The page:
Emerald Group Publishing Limited
Copyright © 2011, Emerald Group Publishing Limited
The book covers the subject of experiential marketing in a consumer context. The editors have presented a very timely and well‐structured collection of papers that discuss different perspectives of the topic. The objective of this book is to explore the challenges within the scope of the subject rather than to provide a “one‐size‐fits‐all” approach to create memorable customer experiences.
The book starts with an introduction (pp. 1‐5) in which the editors provide a clear summary of each chapter, followed by 16 chapters organised into six sections. The first section, covering two chapters, discusses the conceptual foundations of experiential marketing. It focuses on the core debate whether experiential marketing is another format of traditional marketing or a new marketing practice. The next section, covering four chapters, illustrates how modern businesses create memorable experiences in the context of branding and brand communities. The third section consists of three chapters and turns the focus to a normative understanding of how customer experiences should be designed. Part four of the book explores another managerial question, namely how companies strategically manage customer experiences. Section five discusses challenges in the evaluation of customer experiences, for example with respect to the validity of self‐reported emotions. The book ends with a concluding section addressing the critiques regarding experiential marketing such as the neglect of the business reality in everyday service encounters.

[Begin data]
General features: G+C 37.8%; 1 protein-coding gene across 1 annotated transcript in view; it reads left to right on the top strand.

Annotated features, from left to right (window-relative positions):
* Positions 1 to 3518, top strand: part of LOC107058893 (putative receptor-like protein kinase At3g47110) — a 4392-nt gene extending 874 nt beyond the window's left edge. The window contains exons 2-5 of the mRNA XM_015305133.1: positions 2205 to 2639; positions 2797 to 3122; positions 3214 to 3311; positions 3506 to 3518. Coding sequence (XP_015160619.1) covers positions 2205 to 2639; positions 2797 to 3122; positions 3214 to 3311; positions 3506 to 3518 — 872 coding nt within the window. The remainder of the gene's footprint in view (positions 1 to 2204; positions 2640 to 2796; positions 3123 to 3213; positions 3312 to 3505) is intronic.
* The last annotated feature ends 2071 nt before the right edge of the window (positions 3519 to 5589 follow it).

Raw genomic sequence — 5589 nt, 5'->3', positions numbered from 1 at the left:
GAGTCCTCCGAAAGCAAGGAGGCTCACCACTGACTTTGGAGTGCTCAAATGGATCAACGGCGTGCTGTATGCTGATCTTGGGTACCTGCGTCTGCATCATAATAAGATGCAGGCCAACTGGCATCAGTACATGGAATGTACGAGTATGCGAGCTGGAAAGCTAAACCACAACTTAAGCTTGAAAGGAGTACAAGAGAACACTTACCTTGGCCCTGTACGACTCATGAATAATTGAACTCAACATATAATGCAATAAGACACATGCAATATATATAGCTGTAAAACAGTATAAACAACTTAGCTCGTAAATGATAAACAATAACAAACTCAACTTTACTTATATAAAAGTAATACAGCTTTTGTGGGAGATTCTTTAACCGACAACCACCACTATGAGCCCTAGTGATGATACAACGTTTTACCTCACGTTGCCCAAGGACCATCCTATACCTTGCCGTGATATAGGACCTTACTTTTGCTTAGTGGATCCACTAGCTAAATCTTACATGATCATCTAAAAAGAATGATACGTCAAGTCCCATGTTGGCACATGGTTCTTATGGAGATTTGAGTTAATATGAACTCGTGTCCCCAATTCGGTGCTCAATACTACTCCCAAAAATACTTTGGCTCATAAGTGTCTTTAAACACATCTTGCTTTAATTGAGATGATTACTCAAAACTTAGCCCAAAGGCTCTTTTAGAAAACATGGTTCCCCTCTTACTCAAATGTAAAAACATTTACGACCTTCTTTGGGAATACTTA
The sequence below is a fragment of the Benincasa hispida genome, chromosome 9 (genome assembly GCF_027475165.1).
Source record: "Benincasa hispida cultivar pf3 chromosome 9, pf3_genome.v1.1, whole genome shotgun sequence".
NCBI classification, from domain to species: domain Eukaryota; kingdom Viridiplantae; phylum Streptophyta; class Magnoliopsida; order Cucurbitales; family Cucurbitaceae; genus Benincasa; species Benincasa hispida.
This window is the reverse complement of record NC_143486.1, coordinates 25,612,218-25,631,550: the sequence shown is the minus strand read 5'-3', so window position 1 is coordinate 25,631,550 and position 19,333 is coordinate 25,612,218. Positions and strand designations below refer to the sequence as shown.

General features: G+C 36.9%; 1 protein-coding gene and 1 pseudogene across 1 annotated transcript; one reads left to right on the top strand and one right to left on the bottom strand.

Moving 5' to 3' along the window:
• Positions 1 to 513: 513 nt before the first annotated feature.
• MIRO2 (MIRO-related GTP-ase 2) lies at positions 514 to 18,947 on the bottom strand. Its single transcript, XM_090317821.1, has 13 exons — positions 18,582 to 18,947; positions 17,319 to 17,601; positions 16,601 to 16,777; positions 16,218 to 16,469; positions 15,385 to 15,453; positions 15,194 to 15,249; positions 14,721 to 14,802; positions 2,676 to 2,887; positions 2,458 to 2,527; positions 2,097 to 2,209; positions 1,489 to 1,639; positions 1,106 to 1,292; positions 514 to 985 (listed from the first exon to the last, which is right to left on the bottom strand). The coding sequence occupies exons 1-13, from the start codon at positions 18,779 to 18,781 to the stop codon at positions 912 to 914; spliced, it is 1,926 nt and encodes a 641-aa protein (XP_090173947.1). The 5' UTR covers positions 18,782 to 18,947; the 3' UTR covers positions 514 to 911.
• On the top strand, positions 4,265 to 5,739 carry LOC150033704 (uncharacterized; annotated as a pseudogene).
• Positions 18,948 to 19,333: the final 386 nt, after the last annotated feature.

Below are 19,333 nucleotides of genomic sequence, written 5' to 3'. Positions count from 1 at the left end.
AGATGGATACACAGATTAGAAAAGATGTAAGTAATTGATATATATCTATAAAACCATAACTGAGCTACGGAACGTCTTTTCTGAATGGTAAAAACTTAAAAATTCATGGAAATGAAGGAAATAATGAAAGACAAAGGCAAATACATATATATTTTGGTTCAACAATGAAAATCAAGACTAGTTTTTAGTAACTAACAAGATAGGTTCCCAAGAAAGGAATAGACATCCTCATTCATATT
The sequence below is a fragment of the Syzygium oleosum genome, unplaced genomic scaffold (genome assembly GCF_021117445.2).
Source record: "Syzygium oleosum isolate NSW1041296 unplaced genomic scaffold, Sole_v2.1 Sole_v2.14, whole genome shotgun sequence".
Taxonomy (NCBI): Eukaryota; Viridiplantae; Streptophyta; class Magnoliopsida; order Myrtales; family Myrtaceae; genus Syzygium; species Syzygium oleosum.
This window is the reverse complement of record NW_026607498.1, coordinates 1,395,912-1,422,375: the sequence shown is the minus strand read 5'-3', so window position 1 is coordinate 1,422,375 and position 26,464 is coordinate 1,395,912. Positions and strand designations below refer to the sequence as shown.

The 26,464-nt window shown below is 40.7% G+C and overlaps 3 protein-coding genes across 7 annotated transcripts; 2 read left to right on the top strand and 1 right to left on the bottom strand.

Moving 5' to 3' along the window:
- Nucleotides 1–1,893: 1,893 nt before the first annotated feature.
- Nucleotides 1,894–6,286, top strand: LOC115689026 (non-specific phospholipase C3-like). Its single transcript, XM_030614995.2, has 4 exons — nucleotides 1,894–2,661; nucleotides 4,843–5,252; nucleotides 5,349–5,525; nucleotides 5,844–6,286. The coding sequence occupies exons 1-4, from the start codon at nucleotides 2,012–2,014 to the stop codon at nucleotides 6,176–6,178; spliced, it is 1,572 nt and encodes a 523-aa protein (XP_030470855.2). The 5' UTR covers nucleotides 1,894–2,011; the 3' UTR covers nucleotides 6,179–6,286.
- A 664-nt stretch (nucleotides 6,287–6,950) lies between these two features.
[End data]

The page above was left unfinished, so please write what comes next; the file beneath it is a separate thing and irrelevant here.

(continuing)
The editors demonstrate experiential marketing in various contexts, including package tours, magazine shops, universities, automobiles and restaurants. Furthermore, the chapters and examples discuss a variety of elements that are of influence in experiential marketing such as authenticity, emotions, scents, surprises and luxury. This provides a comprehensive illustration of the various issues in this field. It is notable that the editors also discuss the methodological issues as well as a critical reflection on experience marketing by Brown and Holbrook highlighting the pitfalls of the current practices and the fact that experiential marketing may not be successfully applied in just any context.
Although the art of delivering memorable experiences is thorough and convincing throughout the book, the examples and focus lean toward brand management and retailing. It would have been insightful and interesting as other recent developments such as new technology and the integrated model of online and offline experiences would have been covered. Some chapters include online material such as the work by Loewenfeld and Killan on brand communities. However, the book overlooks the research on computer‐mediated environment and the subsequent societal and behavioural changes resulting from the growing impact of the online channel. Another topic that might have been an added value to the book is corporate or individual social responsibility. For example, could experiential marketing be a useful way to involve consumers in more responsible consumption?
Notwithstanding the above, the book is unreservedly recommended to both academics and practitioners. The editors' intention to provoke further thoughts and actions on understanding and developing experiential marketing is successfully achieved.